Business and Grammar

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Students attend college for the main purpose of receiving a degree and obtaining a job. If poor grammar is inhibiting students from getting a job after college, grammatical principles of writing should be more heavily emphasized within the college curriculum. But, do employers even care about the level of grammatical ability their applicants have? To find the answer to this question, it was important to consider how employers in the professional world feel about grammatical ability and how it varies from profession to profession. Reading articles about grammar in the workplace, analyzing blogs posted by employers, and conducting interviews with employers were the main methods we used to research this question. Articles provided a general idea of how poor grammar affects productivity in the workplace. Additionally, blogs posted by employers showed how poor grammar reflects negatively on the applicant’s intelligence. Finally, interviews with employers allowed us to ask specific questions about the feelings surrounding poor grammar in the workplace.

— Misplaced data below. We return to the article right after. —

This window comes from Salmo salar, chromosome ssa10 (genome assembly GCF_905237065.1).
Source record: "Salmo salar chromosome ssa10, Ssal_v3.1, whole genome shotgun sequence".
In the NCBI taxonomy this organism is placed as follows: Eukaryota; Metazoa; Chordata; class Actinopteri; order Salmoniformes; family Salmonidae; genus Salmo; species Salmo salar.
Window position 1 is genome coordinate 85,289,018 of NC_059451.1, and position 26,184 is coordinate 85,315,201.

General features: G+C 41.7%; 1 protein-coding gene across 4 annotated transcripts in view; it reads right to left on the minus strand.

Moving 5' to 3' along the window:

After conducting our research, it was clear that improper grammar is looked down upon in the workplace. In an interview with Matt Gregg, senior account executive at Hall & Partners, Inc., he explained that communicating with proper grammar is key to any professional communication. “When you are writing properly, it not only shows that you care about your message, but you care about how the receiver interprets your message. It is very frustrating when someone isn’t putting in their best effort,” he said. Gregg’s response refers to negative judgement that is placed on a person who has poor grammar. John McWhorter, editor at the New York Times, had a similar outlook. “We cannot help associating ‘bad’ grammar with low intelligence, sloppiness and lack of refinement,” he stated in his article Good Applicants With Bad Grammar. The Harvard Business review also featured a blog post by Kyle Wiens, titled I Won’t Hire People...
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